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Movie Review: Secret Window

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There isn’t anything overly special about David Koepp’s Secret Window. It’s not any more tense, interesting or entertaining than many of the other psychological thrillers out there. However, it’s enough of all of those things to be given a pass.

A writer is accused of plagiarism by a strange man who appears on his doorstep one morning, a man who then proceeds to haunt him for “stealing his story”. I seem to remember this film being a lot better the first time I saw it. Subsequent viewings later, the film seems to have deteriorated in quality. Whether that’s down to bad memory or my honed critical way of looking at films that’s caused it, I don’t really know. Whatever the reason there’s no doubting that weaknesses have become blatantly apparent.

I think my sudden bitterness towards this film has got a little something to do with the fact that I recently finished reading the Stephen King book it’s based on. It’s not really fair to compare two such different mediums and point out the inevitable difference between the two. Undoubtedly there are going to be huge differences and I now, having read the Secret Window, Secret Garden story, understand all those people who say, “This isn’t in the book… this isn’t how it happens,” and the like. It’s not the film’s fault that the readers should turn against it because of its deviation from the source material. You have to judge a film separately; things needs to be adapted and changed to work in the medium of film. I understand this completely but a part of me still gets a little annoyed when some plot points or character details differ from the book.

I think the problems with Secret Window start with just how ordinary it feels, perhaps not “ordinary” per se but just “nothing special”. It sort of plods along adequately, ticking all the right boxes but it never gets to much of an impressive level. In its attempts to hit the psychological and personal levels of pain and anguish it doesn’t really get there, you can see the attempts all throughout the film, some more admirable than others, but it doesn’t quite cut it. There are some interesting direction techniques, with some quite sophisticated and convincing special effects and it has two or three scenes that keep you on the edge of your seat.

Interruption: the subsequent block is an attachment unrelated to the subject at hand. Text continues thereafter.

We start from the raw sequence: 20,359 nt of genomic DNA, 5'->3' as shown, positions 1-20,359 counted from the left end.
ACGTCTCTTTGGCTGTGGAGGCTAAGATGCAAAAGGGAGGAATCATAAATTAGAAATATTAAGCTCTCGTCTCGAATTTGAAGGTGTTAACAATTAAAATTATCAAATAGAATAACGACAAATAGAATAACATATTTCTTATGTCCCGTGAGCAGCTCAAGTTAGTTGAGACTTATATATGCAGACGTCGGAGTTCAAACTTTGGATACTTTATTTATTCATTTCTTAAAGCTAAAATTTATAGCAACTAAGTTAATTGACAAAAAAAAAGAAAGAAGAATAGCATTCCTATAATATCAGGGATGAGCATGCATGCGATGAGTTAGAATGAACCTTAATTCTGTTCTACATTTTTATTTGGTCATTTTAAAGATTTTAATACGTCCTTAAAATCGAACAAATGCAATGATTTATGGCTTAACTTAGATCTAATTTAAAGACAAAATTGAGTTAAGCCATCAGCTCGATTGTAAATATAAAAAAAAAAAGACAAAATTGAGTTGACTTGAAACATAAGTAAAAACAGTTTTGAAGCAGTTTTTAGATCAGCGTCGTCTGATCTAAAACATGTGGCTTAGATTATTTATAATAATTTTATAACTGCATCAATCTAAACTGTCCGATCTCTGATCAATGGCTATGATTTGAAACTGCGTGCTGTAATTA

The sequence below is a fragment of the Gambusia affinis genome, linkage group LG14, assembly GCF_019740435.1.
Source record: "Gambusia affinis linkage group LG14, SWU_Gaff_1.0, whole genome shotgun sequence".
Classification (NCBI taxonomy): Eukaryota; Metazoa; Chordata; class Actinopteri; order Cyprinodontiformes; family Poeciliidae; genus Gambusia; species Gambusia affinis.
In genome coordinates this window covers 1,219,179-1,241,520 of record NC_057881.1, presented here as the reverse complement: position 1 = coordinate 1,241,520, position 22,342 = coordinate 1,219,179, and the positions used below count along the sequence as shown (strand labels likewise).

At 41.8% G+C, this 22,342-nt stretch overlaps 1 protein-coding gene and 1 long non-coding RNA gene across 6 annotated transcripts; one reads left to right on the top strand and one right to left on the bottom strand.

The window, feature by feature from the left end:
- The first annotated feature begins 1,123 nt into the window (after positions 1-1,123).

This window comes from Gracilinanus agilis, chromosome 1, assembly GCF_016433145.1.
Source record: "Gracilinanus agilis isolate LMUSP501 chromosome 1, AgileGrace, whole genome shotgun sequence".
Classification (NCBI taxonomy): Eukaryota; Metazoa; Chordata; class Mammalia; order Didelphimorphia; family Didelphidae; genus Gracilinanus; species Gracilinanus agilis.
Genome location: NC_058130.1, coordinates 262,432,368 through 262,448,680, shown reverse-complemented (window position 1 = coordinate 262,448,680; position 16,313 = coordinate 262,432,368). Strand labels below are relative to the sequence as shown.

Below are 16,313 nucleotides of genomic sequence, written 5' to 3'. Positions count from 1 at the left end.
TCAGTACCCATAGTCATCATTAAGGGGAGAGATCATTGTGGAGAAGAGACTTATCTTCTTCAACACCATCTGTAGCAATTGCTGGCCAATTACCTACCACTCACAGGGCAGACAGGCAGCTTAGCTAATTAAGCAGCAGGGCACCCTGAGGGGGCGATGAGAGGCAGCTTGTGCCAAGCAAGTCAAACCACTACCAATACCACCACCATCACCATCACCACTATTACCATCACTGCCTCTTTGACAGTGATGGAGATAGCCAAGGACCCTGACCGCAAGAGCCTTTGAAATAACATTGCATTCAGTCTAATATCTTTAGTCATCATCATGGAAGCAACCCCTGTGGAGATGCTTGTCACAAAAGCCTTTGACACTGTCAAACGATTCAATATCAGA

I did like Johnny Depp in the lead role, applying his usual quirky, off-beat nature which we have come to know so well. He is really quite believable as the semi-depressed, paranoid, and disheartened writer Mort Rainey, and it’s always great to see him in a role that isn’t Captain Jack Sparrow. However the shining star of the film isn’t Depp. The thing that single-handedly saved the film and made it worthwhile was the inclusion and performance of one John Turturro. To again compare film to book, Turturro captures the character of John Shooter perfectly, bringing that incisive and downright scary nature that King so finitely conjured up in the book. The film's major strengths lie in the scenes with Turturro and Depp; the batting back and forth of threatening and paranoid dialogue is an absolute nerving joy to watch.

The film may be a great companion piece for anyone who’s a novelist or writer and is going through something similar to the character — a divorce, an obsessive fan, or just plain old writer’s block. If nothing else it does a pretty good job of capturing the angst that many writers have to go through on the most basic of levels; even for the best of authors sometimes trying to write a good story is a difficult thing to do in and of itself.

Although there are certainly details and plot points played around with and changed in the film, none is tampered with quite as much as the ending. To say it differs significantly would be a huge understatement. I won’t reveal it, to spare anyone who would like to learn it from watching the film rather than here, but let’s just say it is peculiar that they managed to conjure up such a well done, fitting ending when you consider the not-so-exceptional rest of the film.

I can quite comfortably recommend Secret Window, just managing to give it a pass down to its adequate ticking of all the correct cinematic boxes, a surprisingly anti-Hollywood ending, and especially the chilling performance by Turturro. However it will no doubt leave fans of the original story a bit irked by the changes.

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About Ross Miller